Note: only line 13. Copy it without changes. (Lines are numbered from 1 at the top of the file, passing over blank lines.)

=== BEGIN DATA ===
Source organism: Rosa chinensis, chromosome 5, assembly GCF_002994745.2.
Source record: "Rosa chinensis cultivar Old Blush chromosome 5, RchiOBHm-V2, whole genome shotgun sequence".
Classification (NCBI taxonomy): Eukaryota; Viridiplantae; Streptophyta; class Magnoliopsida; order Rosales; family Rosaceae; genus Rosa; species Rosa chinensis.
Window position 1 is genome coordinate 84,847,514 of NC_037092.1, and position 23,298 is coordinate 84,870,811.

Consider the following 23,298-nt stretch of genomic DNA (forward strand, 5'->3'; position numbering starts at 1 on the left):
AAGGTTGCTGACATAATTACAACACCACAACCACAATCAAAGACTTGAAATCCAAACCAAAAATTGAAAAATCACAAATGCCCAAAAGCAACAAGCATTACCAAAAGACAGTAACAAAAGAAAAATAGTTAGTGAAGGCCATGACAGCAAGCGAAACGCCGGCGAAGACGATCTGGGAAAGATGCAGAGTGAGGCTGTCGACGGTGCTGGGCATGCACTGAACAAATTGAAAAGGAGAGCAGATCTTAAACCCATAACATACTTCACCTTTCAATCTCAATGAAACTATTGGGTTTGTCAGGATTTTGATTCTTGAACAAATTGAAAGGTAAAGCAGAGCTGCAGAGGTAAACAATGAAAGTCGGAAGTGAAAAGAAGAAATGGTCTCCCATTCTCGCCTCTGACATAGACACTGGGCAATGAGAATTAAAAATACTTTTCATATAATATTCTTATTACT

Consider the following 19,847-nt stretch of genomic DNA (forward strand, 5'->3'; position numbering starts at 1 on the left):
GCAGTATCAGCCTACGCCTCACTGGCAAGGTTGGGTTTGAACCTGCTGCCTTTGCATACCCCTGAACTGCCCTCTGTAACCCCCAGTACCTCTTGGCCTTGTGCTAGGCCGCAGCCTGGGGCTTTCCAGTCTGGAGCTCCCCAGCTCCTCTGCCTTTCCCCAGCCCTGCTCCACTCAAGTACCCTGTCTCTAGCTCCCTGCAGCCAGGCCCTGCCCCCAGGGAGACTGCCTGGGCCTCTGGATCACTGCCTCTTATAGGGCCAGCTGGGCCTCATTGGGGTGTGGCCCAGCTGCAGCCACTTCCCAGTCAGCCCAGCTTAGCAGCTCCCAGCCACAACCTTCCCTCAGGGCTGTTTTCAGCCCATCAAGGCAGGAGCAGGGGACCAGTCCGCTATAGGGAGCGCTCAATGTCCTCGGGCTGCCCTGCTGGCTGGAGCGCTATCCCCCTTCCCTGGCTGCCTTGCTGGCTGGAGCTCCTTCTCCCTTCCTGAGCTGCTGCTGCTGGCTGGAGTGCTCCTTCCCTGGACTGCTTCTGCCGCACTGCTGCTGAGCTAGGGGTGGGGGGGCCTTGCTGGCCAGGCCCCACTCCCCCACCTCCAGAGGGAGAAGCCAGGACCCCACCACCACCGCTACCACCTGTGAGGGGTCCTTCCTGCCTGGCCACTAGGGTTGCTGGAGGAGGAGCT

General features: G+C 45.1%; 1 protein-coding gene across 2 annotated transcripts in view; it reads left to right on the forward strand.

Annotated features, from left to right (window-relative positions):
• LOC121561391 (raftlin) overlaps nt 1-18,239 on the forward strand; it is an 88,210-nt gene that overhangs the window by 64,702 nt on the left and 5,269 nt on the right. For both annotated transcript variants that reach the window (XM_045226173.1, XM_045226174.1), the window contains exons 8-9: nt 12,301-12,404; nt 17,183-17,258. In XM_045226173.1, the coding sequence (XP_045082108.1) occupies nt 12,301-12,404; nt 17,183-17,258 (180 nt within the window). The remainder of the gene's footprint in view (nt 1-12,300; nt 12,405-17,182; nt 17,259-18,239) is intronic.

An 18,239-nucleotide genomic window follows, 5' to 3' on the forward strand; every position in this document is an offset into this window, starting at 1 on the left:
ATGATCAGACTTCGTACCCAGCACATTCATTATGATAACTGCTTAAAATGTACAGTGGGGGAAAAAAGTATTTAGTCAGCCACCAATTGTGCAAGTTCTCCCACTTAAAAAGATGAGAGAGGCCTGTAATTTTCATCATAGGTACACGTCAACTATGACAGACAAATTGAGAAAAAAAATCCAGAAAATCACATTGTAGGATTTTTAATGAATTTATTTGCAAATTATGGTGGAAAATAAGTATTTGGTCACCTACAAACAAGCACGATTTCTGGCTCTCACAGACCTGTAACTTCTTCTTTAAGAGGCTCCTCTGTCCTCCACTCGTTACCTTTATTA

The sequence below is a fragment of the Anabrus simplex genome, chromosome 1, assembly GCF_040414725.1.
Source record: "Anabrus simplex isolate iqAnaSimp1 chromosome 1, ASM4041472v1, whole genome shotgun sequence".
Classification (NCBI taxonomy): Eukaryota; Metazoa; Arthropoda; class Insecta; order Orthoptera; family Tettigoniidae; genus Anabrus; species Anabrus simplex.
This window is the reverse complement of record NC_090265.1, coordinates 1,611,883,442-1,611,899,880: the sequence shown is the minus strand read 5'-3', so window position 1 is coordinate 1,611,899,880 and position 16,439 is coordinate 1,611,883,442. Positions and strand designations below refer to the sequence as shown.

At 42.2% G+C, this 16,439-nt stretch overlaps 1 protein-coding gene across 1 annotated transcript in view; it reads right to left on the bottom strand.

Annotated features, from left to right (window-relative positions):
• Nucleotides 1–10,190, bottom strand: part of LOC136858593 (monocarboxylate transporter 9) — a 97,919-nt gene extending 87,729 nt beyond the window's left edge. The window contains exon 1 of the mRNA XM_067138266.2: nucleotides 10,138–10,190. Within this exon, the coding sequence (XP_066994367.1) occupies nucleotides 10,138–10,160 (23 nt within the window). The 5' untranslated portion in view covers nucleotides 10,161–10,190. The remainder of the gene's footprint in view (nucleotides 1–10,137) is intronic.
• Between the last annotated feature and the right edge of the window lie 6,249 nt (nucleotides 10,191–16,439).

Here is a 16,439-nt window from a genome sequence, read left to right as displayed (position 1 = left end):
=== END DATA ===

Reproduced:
ATGATCAGACTTCGTACCCAGCACATTCATTATGATAACTGCTTAAAATGTACAGTGGGGGAAAAAAGTATTTAGTCAGCCACCAATTGTGCAAGTTCTCCCACTTAAAAAGATGAGAGAGGCCTGTAATTTTCATCATAGGTACACGTCAACTATGACAGACAAATTGAGAAAAAAAATCCAGAAAATCACATTGTAGGATTTTTAATGAATTTATTTGCAAATTATGGTGGAAAATAAGTATTTGGTCACCTACAAACAAGCACGATTTCTGGCTCTCACAGACCTGTAACTTCTTCTTTAAGAGGCTCCTCTGTCCTCCACTCGTTACCTTTATTA